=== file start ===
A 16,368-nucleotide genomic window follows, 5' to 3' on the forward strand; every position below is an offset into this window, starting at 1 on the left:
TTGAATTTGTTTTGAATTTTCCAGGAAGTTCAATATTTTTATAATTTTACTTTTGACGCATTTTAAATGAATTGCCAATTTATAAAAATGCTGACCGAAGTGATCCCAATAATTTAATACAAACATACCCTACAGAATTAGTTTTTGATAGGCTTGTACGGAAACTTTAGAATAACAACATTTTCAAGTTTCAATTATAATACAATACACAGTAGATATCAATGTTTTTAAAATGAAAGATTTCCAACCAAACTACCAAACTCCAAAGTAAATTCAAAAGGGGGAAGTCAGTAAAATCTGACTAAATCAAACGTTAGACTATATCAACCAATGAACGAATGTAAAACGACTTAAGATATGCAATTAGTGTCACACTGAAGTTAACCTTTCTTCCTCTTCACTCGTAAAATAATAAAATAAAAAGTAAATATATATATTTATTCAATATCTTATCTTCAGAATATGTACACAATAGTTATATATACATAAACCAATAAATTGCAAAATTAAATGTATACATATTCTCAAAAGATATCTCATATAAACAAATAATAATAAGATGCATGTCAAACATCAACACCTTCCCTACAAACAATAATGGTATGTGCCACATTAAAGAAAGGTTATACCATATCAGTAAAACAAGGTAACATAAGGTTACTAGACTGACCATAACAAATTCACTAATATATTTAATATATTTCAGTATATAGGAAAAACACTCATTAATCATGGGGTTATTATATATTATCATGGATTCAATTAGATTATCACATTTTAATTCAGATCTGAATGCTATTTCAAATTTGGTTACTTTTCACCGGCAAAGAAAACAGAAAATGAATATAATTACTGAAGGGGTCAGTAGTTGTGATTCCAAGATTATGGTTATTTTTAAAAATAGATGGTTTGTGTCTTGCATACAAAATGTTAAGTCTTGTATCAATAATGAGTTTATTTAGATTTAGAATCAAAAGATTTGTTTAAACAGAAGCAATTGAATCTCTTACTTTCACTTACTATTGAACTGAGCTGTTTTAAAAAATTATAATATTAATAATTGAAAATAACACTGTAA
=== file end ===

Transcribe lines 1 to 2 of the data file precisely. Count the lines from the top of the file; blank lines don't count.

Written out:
A 16,368-nucleotide genomic window follows, 5' to 3' on the forward strand; every position below is an offset into this window, starting at 1 on the left:
TTGAATTTGTTTTGAATTTTCCAGGAAGTTCAATATTTTTATAATTTTACTTTTGACGCATTTTAAATGAATTGCCAATTTATAAAAATGCTGACCGAAGTGATCCCAATAATTTAATACAAACATACCCTACAGAATTAGTTTTTGATAGGCTTGTACGGAAACTTTAGAATAACAACATTTTCAAGTTTCAATTATAATACAATACACAGTAGATATCAATGTTTTTAAAATGAAAGATTTCCAACCAAACTACCAAACTCCAAAGTAAATTCAAAAGGGGGAAGTCAGTAAAATCTGACTAAATCAAACGTTAGACTATATCAACCAATGAACGAATGTAAAACGACTTAAGATATGCAATTAGTGTCACACTGAAGTTAACCTTTCTTCCTCTTCACTCGTAAAATAATAAAATAAAAAGTAAATATATATATTTATTCAATATCTTATCTTCAGAATATGTACACAATAGTTATATATACATAAACCAATAAATTGCAAAATTAAATGTATACATATTCTCAAAAGATATCTCATATAAACAAATAATAATAAGATGCATGTCAAACATCAACACCTTCCCTACAAACAATAATGGTATGTGCCACATTAAAGAAAGGTTATACCATATCAGTAAAACAAGGTAACATAAGGTTACTAGACTGACCATAACAAATTCACTAATATATTTAATATATTTCAGTATATAGGAAAAACACTCATTAATCATGGGGTTATTATATATTATCATGGATTCAATTAGATTATCACATTTTAATTCAGATCTGAATGCTATTTCAAATTTGGTTACTTTTCACCGGCAAAGAAAACAGAAAATGAATATAATTACTGAAGGGGTCAGTAGTTGTGATTCCAAGATTATGGTTATTTTTAAAAATAGATGGTTTGTGTCTTGCATACAAAATGTTAAGTCTTGTATCAATAATGAGTTTATTTAGATTTAGAATCAAAAGATTTGTTTAAACAGAAGCAATTGAATCTCTTACTTTCACTTACTATTGAACTGAGCTGTTTTAAAAAATTATAATATTAATAATTGAAAATAACACTGTAA